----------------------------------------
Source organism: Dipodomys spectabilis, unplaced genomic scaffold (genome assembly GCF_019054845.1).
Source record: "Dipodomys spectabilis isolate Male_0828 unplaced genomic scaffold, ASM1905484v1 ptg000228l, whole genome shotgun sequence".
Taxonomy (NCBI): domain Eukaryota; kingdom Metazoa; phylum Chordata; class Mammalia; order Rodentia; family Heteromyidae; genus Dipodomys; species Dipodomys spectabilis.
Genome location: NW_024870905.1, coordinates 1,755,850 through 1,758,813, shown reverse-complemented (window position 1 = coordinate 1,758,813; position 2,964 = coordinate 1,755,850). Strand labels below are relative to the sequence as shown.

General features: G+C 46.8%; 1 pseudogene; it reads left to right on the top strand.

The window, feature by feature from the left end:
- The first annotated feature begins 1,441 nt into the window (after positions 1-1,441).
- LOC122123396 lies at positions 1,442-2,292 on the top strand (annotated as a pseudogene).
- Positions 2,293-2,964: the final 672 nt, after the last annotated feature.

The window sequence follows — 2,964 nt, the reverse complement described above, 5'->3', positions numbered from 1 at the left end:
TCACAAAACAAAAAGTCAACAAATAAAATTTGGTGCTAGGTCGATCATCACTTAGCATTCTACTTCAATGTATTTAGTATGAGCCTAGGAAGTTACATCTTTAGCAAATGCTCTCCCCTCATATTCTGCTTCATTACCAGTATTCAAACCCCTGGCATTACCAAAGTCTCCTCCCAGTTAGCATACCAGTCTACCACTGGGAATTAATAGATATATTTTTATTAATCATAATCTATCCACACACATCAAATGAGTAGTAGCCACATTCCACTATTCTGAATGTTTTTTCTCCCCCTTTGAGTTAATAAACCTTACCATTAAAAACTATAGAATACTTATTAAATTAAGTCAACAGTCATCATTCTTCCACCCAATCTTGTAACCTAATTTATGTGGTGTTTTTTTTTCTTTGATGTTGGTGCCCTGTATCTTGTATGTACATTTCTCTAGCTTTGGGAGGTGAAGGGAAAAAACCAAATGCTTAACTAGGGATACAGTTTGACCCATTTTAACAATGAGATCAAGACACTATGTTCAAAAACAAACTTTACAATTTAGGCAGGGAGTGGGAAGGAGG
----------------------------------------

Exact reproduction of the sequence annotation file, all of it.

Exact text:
Source organism: Dipodomys spectabilis, unplaced genomic scaffold (genome assembly GCF_019054845.1).
Source record: "Dipodomys spectabilis isolate Male_0828 unplaced genomic scaffold, ASM1905484v1 ptg000228l, whole genome shotgun sequence".
Taxonomy (NCBI): domain Eukaryota; kingdom Metazoa; phylum Chordata; class Mammalia; order Rodentia; family Heteromyidae; genus Dipodomys; species Dipodomys spectabilis.
Genome location: NW_024870905.1, coordinates 1,755,850 through 1,758,813, shown reverse-complemented (window position 1 = coordinate 1,758,813; position 2,964 = coordinate 1,755,850). Strand labels below are relative to the sequence as shown.

General features: G+C 46.8%; 1 pseudogene; it reads left to right on the top strand.

The window, feature by feature from the left end:
- The first annotated feature begins 1,441 nt into the window (after positions 1-1,441).
- LOC122123396 lies at positions 1,442-2,292 on the top strand (annotated as a pseudogene).
- Positions 2,293-2,964: the final 672 nt, after the last annotated feature.

The window sequence follows — 2,964 nt, the reverse complement described above, 5'->3', positions numbered from 1 at the left end:
TCACAAAACAAAAAGTCAACAAATAAAATTTGGTGCTAGGTCGATCATCACTTAGCATTCTACTTCAATGTATTTAGTATGAGCCTAGGAAGTTACATCTTTAGCAAATGCTCTCCCCTCATATTCTGCTTCATTACCAGTATTCAAACCCCTGGCATTACCAAAGTCTCCTCCCAGTTAGCATACCAGTCTACCACTGGGAATTAATAGATATATTTTTATTAATCATAATCTATCCACACACATCAAATGAGTAGTAGCCACATTCCACTATTCTGAATGTTTTTTCTCCCCCTTTGAGTTAATAAACCTTACCATTAAAAACTATAGAATACTTATTAAATTAAGTCAACAGTCATCATTCTTCCACCCAATCTTGTAACCTAATTTATGTGGTGTTTTTTTTTCTTTGATGTTGGTGCCCTGTATCTTGTATGTACATTTCTCTAGCTTTGGGAGGTGAAGGGAAAAAACCAAATGCTTAACTAGGGATACAGTTTGACCCATTTTAACAATGAGATCAAGACACTATGTTCAAAAACAAACTTTACAATTTAGGCAGGGAGTGGGAAGGAGG